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Say I have this Ruby method:

def get_proc_from_block(&block)
  return block
end

Now if I call it with a block like this:

p = get_proc_from_block(&:length)

...is there any way for me to somehow inspect p and get the string "length" from it?

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first of all, unless your function is part of a class, variable 'b' will be destroyed as soon as you leave the function, and second, there is no way of getting the length of a method at run-time because the interpreter converts you code to something like machine code that that interpreter understands. The only way to get the number of characters in that method is to parse the source file containing it. –  Ionut Hulub Feb 28 '13 at 19:37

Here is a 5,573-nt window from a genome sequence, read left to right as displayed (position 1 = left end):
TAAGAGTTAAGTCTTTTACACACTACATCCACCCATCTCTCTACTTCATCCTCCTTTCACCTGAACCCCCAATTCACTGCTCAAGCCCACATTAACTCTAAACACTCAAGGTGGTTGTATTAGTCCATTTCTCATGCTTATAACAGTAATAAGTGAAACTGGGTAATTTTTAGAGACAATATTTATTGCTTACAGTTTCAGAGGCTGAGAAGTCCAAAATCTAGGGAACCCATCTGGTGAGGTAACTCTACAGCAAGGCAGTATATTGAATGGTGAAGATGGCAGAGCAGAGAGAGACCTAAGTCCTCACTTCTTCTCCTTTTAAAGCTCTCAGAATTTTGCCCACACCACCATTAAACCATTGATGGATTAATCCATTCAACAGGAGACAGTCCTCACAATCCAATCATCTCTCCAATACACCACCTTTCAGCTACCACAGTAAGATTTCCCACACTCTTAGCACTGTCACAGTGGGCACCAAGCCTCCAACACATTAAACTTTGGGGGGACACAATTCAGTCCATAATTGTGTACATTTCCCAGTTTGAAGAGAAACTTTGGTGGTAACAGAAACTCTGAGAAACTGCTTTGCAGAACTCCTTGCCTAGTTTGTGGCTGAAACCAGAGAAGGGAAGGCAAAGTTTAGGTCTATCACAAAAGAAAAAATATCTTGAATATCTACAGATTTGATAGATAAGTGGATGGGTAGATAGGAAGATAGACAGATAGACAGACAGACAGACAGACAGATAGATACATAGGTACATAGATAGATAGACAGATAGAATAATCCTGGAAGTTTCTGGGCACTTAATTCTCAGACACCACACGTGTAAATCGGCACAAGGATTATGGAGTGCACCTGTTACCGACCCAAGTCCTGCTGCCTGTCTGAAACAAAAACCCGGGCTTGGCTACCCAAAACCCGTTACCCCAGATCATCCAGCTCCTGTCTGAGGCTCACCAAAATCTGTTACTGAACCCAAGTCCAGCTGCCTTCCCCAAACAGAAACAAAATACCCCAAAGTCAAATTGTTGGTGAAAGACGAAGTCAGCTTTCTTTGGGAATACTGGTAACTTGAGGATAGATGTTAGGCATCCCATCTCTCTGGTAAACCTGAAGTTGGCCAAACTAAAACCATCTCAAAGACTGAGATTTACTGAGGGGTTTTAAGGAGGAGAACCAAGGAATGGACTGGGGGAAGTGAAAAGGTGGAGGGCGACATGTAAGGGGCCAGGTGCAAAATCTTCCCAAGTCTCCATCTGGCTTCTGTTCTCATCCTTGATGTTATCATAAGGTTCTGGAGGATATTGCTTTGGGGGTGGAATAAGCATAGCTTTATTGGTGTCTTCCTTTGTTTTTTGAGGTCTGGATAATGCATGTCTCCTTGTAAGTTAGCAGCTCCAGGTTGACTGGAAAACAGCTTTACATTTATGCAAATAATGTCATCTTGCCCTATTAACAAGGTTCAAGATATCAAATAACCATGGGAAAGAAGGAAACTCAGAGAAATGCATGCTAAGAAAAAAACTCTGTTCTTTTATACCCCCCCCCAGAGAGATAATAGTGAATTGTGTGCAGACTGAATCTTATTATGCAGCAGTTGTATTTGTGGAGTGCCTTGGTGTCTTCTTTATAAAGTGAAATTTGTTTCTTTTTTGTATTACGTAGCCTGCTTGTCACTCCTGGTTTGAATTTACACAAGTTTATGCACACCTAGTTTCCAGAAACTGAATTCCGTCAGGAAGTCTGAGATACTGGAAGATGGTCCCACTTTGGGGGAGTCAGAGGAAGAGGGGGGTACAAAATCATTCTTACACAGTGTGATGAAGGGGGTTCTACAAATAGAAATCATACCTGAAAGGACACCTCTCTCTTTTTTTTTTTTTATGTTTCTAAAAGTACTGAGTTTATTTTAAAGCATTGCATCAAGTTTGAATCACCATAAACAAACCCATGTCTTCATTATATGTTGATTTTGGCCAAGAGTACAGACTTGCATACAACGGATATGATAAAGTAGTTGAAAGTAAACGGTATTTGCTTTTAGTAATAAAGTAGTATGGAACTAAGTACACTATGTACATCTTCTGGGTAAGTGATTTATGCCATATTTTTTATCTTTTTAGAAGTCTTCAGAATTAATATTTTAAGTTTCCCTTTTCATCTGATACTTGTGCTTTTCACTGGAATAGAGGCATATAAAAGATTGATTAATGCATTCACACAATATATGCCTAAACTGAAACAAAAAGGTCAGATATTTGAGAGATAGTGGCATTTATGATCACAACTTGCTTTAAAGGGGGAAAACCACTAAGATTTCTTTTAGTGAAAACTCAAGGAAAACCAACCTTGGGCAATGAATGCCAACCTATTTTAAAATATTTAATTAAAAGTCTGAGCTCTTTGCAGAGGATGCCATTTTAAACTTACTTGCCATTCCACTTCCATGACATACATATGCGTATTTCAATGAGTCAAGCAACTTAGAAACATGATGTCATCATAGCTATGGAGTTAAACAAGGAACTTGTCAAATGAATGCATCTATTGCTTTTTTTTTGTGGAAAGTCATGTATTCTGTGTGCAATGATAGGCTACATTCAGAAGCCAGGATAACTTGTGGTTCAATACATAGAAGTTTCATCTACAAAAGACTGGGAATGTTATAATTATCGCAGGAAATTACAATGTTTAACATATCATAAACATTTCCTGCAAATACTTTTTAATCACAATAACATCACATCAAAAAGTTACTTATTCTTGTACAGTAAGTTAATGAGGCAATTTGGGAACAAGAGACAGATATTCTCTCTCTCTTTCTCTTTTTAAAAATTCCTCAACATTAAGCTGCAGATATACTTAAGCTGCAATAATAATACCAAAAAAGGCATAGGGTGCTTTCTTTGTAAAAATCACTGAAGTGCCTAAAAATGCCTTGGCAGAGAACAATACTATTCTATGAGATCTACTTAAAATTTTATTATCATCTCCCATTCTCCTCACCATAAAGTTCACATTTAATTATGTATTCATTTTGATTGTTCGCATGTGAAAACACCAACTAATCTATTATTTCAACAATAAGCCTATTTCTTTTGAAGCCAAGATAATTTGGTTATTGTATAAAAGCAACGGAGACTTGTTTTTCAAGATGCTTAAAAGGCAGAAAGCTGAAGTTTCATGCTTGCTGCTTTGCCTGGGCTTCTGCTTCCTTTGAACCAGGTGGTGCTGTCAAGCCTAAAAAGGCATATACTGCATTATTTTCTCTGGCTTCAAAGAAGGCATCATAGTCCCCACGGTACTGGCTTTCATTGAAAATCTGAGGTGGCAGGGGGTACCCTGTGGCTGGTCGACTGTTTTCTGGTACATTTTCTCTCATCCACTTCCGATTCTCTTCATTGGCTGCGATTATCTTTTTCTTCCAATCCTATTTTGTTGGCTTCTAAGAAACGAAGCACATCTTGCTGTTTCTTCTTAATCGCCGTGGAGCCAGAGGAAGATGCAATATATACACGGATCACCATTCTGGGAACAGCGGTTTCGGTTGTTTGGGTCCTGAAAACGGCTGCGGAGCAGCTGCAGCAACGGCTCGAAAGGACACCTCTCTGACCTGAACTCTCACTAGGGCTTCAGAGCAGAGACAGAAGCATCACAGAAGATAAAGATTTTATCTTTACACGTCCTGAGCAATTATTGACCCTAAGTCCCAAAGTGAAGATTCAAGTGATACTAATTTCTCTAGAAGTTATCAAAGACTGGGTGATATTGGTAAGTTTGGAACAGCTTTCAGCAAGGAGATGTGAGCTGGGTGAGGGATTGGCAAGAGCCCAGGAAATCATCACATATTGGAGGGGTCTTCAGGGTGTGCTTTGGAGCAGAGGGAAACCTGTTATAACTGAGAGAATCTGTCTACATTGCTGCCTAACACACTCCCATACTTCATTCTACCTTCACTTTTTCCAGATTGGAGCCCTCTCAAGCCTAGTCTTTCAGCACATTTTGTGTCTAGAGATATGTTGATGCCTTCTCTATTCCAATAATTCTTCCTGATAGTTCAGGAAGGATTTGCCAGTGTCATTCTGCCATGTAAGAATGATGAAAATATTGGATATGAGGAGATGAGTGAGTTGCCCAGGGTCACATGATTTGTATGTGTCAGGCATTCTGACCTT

@IonutHulub: I realize b is only accessible within the scope of store_block; I meant to ask whether it could be inspected from within the method (I will update the question to clarify). However, I am skeptical of your second claim because of Ruby's dynamic nature. For example I could create a new class and define a length method on it, then call the block on an instance of this class and it would work. But perhaps you understand the way this works better than I do (in which case, a more in-depth answer would be much appreciated!). –  Dan Tao Feb 28 '13 at 19:54

1 Answer 1

Each of the following expressions result in the same regular proc:

get_proc_from_block(&:length)
:length.to_proc
proc{ |a| a.length }

And Ruby doesn't support inspecting their source code. For more detailed answers check out these questions:

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